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Population health management is catching on in theory, but it’s still on the cutting edge in practice.

Managing the health of an entire population—including prevention and acute-care treatment—makes sense. And while a majority of healthcare delivery organizations rate population health as “critically important” to their success, it is in an experimentation phase as a business model, according to a study by the Jefferson College of Population Health and Numerof & Associates.

One reason population health has not advanced further is that economic incentives are weak.

A majority of the study’s survey respondents whose organizations have at least one payer contract that involves financial risk or the potential for higher payments based on performance reported that 20 percent or less of their revenues flow through these agreements.

While it may take a while for population health to progress beyond the experimentation phase, two of its components are likely to gain traction with many health systems in 2016: providing convenient access for patients and including home care in programs designed to reduce readmissions.

In Houston, for example, Memorial Herman Health System’s strategy includes opening outpatient facilities close to patients’ homes and extending hours of operation. Memorial Herman operates six comprehensive care centers, which offer 24-hour emergency services and physician offices, and plans to open at least three more. In northern New Jersey, Barnabas Health plans to open a similar facility with comprehensive outpatient services in late 2016.

Another example is Walgreens’ partnerships with two health systems aimed at improving patient access. Providence Health and Services in Seattle and Advocate Health System in Chicago will own and operate clinics under their brand names within Walgreens stores. Look for at least one more health system to form a similar partnership in 2016 with Walgreens.

Readmission prevention initiatives likely to grow include home visits from clinicians and pharmacists.  A recent study of 1,200 heart surgery patients found that those who received two home visits from physician assistants were 41 percent less likely than those in the control group to be readmitted to the hospital within 30 days. The study, presented at the annual meeting of the Society of Thoracic Surgeons, found that the house calls to 540 patients cost $23,500 but saved $977,500 in hospital readmission costs.  In St. Paul, Minnesota, a pilot program at Regions Hospital offered patients a home visit from a pharmacist within a week of hospital discharge. The program focused on patients with chronic illnesses who take multiple medications. Among patients who received a home visit from a pharmacist, 6 percent were readmitted within 30 days of a hospital stay compared with a readmission rate of 16 percent among patients who did not receive a home visit.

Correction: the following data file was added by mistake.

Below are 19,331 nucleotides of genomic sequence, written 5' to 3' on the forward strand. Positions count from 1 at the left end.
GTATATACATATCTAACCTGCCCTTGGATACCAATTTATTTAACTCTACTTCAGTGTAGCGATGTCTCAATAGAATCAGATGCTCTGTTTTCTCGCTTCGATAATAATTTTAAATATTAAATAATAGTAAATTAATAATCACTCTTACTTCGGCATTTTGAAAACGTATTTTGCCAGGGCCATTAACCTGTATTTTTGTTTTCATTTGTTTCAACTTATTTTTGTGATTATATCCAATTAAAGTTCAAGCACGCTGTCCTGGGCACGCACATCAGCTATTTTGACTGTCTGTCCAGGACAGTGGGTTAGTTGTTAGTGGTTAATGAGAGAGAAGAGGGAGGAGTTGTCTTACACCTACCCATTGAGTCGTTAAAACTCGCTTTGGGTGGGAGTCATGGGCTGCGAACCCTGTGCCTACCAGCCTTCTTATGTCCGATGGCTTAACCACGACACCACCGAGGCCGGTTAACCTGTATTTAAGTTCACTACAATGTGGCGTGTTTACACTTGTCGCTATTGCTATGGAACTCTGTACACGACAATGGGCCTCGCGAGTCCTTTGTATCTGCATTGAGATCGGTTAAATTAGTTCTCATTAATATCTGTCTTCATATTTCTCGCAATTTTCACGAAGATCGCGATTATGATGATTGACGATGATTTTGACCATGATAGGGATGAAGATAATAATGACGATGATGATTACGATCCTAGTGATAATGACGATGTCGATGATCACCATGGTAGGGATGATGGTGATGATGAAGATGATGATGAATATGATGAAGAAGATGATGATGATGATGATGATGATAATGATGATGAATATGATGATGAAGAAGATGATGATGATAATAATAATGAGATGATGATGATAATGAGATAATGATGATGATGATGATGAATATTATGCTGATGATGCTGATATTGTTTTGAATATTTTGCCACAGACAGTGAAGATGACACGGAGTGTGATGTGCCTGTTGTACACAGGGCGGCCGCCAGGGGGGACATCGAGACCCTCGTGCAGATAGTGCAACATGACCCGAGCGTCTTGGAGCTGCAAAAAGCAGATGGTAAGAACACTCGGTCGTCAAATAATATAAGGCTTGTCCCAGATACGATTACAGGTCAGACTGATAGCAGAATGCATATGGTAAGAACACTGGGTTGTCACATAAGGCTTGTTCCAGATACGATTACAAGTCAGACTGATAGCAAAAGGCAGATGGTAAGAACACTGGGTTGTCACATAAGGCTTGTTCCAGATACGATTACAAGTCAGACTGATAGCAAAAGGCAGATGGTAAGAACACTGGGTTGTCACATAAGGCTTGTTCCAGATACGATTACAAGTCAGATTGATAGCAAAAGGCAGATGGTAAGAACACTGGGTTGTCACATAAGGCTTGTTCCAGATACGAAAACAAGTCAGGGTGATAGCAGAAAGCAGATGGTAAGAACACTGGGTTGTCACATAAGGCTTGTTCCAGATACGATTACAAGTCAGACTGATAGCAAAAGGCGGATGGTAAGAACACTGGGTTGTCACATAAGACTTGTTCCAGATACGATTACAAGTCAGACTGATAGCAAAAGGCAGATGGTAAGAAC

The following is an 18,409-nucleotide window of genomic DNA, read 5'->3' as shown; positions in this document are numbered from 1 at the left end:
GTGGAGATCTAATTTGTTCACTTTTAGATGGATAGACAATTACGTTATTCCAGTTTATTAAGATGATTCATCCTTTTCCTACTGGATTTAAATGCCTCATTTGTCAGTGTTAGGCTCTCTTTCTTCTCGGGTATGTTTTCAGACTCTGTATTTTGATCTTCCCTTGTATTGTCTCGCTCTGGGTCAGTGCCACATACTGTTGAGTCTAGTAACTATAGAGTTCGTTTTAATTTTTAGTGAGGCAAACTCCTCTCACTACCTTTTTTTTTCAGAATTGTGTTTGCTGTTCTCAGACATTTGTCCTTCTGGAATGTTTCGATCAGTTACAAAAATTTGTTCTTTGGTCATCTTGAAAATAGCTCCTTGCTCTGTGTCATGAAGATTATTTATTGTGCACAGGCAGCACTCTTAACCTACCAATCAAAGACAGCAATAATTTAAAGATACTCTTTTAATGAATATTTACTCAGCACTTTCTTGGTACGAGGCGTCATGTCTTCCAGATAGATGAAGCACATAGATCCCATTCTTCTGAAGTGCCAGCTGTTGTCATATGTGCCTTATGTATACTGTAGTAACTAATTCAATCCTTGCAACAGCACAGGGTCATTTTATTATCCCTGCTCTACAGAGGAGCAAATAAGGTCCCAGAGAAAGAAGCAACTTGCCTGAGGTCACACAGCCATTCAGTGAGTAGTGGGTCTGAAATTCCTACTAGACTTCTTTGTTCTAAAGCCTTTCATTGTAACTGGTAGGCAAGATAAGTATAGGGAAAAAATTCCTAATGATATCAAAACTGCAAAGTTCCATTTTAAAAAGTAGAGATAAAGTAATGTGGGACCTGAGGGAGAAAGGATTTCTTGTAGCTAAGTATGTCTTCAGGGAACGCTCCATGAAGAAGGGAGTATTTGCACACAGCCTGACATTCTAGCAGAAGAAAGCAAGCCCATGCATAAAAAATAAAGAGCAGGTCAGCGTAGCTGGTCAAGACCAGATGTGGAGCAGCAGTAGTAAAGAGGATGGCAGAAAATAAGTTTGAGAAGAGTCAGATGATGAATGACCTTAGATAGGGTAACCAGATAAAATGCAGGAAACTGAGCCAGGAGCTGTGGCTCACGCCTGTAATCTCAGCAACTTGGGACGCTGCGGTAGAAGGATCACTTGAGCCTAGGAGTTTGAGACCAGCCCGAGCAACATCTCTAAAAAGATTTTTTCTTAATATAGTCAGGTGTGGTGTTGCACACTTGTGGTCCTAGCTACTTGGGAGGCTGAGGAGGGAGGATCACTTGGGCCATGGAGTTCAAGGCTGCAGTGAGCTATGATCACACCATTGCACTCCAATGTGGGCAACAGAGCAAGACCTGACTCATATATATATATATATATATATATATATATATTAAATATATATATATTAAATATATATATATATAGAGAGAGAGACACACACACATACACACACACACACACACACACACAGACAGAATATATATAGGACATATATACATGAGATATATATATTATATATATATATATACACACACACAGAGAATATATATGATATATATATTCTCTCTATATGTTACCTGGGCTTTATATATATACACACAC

Initiatives designed to reduce readmissions have one motivation in common: economic incentives from the Centers for Medicare & Medicaid Services in the form of payment penalties. A recent study published in the New England Journal of Medicine found a significant decline in readmission rates for 3,387 U.S. hospitals from 2007 to 2015. Authors of the study concluded that this trend is consistent with hospitals’ responding to incentives to reduce readmissions.

This provides a clue about what will be a key factor in moving population health management beyond the cutting edge to widespread acceptance as a business model. As long as most revenue is tied to fee-for-service payments, the economic incentives are weak. But as more reimbursement becomes risk-based, adoption of population heath management as a business model will grow.

Deborah White is a senior analyst at Decision Resources Group with expertise in population health management and payment models.  Follow her on Twitter @DeborahWhiteDRG.

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